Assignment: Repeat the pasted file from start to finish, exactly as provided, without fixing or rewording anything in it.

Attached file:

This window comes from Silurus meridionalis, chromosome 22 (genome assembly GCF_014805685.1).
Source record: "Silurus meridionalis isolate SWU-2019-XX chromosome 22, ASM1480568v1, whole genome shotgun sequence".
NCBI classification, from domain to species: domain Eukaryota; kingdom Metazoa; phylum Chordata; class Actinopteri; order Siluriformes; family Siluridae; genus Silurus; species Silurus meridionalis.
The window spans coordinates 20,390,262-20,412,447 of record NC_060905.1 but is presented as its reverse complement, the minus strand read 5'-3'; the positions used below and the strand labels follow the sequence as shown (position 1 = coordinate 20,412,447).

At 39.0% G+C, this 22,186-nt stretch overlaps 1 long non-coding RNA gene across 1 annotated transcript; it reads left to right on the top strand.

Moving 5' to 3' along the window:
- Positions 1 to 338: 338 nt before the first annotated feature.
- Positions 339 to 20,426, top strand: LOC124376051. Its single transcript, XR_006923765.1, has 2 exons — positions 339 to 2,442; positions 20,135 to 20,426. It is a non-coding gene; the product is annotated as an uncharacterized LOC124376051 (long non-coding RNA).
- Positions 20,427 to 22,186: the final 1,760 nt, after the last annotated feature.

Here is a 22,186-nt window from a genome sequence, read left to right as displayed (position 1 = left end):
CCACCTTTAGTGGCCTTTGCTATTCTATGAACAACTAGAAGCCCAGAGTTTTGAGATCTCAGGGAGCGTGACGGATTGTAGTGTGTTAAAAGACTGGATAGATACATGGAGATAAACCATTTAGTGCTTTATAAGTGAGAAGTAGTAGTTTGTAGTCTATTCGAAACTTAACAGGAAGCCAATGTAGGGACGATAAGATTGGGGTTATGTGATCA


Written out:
This window comes from Silurus meridionalis, chromosome 22 (genome assembly GCF_014805685.1).
Source record: "Silurus meridionalis isolate SWU-2019-XX chromosome 22, ASM1480568v1, whole genome shotgun sequence".
NCBI classification, from domain to species: domain Eukaryota; kingdom Metazoa; phylum Chordata; class Actinopteri; order Siluriformes; family Siluridae; genus Silurus; species Silurus meridionalis.
The window spans coordinates 20,390,262-20,412,447 of record NC_060905.1 but is presented as its reverse complement, the minus strand read 5'-3'; the positions used below and the strand labels follow the sequence as shown (position 1 = coordinate 20,412,447).

At 39.0% G+C, this 22,186-nt stretch overlaps 1 long non-coding RNA gene across 1 annotated transcript; it reads left to right on the top strand.

Moving 5' to 3' along the window:
- Positions 1 to 338: 338 nt before the first annotated feature.
- Positions 339 to 20,426, top strand: LOC124376051. Its single transcript, XR_006923765.1, has 2 exons — positions 339 to 2,442; positions 20,135 to 20,426. It is a non-coding gene; the product is annotated as an uncharacterized LOC124376051 (long non-coding RNA).
- Positions 20,427 to 22,186: the final 1,760 nt, after the last annotated feature.

Here is a 22,186-nt window from a genome sequence, read left to right as displayed (position 1 = left end):
CCACCTTTAGTGGCCTTTGCTATTCTATGAACAACTAGAAGCCCAGAGTTTTGAGATCTCAGGGAGCGTGACGGATTGTAGTGTGTTAAAAGACTGGATAGATACATGGAGATAAACCATTTAGTGCTTTATAAGTGAGAAGTAGTAGTTTGTAGTCTATTCGAAACTTAACAGGAAGCCAATGTAGGGACGATAAGATTGGGGTTATGTGATCA